Day-flying moths are often mistaken for butterflies, but there are quite a few species to look for in the day. The silver Y moth is one of the most common, often disturbed while walking through long grass. It is quite a plain moth, so look out for the distinctive shape on the wing that gives this species its name. The silver Y flies from May all the way through to September, often visiting gardens. This gives you a good chance of spotting one on a walk.
Mother Shipton moths are on the wing into late July, and they also get their name from interesting markings on their wings. The dark brown pattern looks like the face of a witch in profile, and the underwings have creamy spots on. They also live in grasslands, flitting between flowers as they feed.
The cinnabar moth and five and six-spot burnet moths all look similar, with black wings and red markings. Cinnabars have broader wings with bright red lines on, while the burnets only have spots. Burnet moths also have beautiful think antennae and a furry body too. Cinnabar moth caterpillars have black and orange stripes, a warning to predators that they are toxic. the caterpillars get their toxins from feeding on ragwort plants. Unfortunately, ragwort is often pulled up. Ragwort can harm horses, and cattle (if eaten dry as part of hay), but elsewhere this plant provides an important source of food for many pollinators. It should be left to grow in the countryside.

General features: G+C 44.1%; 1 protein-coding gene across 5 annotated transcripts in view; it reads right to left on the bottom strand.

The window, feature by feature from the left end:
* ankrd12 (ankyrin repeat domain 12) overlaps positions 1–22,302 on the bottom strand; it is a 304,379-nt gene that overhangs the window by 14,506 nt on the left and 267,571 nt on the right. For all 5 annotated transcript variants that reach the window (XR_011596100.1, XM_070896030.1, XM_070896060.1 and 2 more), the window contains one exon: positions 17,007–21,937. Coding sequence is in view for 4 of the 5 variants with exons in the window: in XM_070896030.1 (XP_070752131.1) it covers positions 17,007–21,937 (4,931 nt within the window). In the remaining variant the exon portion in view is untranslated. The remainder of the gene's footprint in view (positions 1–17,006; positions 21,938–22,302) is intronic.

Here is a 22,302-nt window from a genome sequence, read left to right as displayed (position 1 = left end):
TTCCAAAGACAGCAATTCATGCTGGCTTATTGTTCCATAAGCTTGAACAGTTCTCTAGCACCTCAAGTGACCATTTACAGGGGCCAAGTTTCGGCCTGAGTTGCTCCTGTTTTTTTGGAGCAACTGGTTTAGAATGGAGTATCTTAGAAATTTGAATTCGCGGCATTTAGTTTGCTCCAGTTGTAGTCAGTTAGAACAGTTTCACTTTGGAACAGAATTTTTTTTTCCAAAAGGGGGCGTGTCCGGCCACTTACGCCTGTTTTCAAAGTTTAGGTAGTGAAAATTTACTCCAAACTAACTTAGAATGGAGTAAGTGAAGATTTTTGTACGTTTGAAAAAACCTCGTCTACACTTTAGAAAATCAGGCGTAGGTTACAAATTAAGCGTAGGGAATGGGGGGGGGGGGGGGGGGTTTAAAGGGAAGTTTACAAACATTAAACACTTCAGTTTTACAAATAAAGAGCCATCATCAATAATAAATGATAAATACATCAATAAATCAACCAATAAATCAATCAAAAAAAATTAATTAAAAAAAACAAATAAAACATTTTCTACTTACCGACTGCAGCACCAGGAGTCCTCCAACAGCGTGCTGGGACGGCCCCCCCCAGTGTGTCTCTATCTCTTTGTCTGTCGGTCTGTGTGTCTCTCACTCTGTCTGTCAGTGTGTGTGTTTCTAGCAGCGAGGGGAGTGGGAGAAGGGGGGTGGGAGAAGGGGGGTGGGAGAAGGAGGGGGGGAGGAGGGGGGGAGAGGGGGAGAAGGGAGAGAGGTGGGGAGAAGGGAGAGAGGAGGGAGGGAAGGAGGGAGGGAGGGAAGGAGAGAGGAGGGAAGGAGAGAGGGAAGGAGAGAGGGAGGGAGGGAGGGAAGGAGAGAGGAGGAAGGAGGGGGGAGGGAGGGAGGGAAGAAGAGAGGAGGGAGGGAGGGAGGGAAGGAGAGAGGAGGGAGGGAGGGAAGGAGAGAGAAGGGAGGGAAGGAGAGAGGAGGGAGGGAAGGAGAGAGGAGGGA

Moths have a vital role to play within our ecosystems. Moths are pollinators, food for many other species (particularly birds) and are indicators of the health of a habitat. If there are very few moths it is likely something has gone wrong with the ecosystem. More moths usually mean more plants for them and their caterpillars to feed on. Lots of moth species indicate a healthy habitat that is not degraded or polluted with chemical pesticides.
Make sure to record the moths you see this summer using the iRecord app. Your data is sent to local record groups to help calculate trends in moth populations.